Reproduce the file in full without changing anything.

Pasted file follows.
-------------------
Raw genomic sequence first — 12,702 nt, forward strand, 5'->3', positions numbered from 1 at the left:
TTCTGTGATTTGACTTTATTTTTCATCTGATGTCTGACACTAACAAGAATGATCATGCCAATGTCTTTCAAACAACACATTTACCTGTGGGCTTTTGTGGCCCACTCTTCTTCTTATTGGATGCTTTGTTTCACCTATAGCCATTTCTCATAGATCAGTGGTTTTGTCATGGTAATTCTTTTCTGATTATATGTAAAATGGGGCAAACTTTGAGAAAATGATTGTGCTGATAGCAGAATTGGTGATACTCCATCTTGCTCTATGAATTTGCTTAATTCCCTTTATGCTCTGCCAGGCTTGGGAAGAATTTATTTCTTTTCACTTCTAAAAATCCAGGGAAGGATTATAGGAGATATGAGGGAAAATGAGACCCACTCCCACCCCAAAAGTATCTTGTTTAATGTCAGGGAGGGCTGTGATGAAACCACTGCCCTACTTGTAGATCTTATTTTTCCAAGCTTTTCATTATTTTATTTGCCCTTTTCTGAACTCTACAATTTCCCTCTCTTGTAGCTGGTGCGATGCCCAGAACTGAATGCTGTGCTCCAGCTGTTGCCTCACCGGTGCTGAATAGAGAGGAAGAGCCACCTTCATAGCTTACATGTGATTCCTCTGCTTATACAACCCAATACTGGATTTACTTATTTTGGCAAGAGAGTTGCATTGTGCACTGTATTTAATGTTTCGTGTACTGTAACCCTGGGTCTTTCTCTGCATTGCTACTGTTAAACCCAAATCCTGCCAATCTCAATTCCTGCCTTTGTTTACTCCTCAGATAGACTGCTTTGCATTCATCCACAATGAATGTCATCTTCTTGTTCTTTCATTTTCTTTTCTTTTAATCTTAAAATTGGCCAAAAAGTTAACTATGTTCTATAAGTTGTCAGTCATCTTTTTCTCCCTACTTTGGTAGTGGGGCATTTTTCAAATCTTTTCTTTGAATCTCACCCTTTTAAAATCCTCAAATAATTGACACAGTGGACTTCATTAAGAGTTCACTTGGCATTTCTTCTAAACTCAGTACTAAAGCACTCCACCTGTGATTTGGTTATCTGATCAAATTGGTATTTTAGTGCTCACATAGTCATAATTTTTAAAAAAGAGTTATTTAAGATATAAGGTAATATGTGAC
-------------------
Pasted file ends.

Raw genomic sequence first — 12,702 nt, forward strand, 5'->3', positions numbered from 1 at the left:
TTCTGTGATTTGACTTTATTTTTCATCTGATGTCTGACACTAACAAGAATGATCATGCCAATGTCTTTCAAACAACACATTTACCTGTGGGCTTTTGTGGCCCACTCTTCTTCTTATTGGATGCTTTGTTTCACCTATAGCCATTTCTCATAGATCAGTGGTTTTGTCATGGTAATTCTTTTCTGATTATATGTAAAATGGGGCAAACTTTGAGAAAATGATTGTGCTGATAGCAGAATTGGTGATACTCCATCTTGCTCTATGAATTTGCTTAATTCCCTTTATGCTCTGCCAGGCTTGGGAAGAATTTATTTCTTTTCACTTCTAAAAATCCAGGGAAGGATTATAGGAGATATGAGGGAAAATGAGACCCACTCCCACCCCAAAAGTATCTTGTTTAATGTCAGGGAGGGCTGTGATGAAACCACTGCCCTACTTGTAGATCTTATTTTTCCAAGCTTTTCATTATTTTATTTGCCCTTTTCTGAACTCTACAATTTCCCTCTCTTGTAGCTGGTGCGATGCCCAGAACTGAATGCTGTGCTCCAGCTGTTGCCTCACCGGTGCTGAATAGAGAGGAAGAGCCACCTTCATAGCTTACATGTGATTCCTCTGCTTATACAACCCAATACTGGATTTACTTATTTTGGCAAGAGAGTTGCATTGTGCACTGTATTTAATGTTTCGTGTACTGTAACCCTGGGTCTTTCTCTGCATTGCTACTGTTAAACCCAAATCCTGCCAATCTCAATTCCTGCCTTTGTTTACTCCTCAGATAGACTGCTTTGCATTCATCCACAATGAATGTCATCTTCTTGTTCTTTCATTTTCTTTTCTTTTAATCTTAAAATTGGCCAAAAAGTTAACTATGTTCTATAAGTTGTCAGTCATCTTTTTCTCCCTACTTTGGTAGTGGGGCATTTTTCAAATCTTTTCTTTGAATCTCACCCTTTTAAAATCCTCAAATAATTGACACAGTGGACTTCATTAAGAGTTCACTTGGCATTTCTTCTAAACTCAGTACTAAAGCACTCCACCTGTGATTTGGTTATCTGATCAAATTGGTATTTTAGTGCTCACATAGTCATAATTTTTAAAAAAGAGTTATTTAAGATATAAGGTAATATGTGAC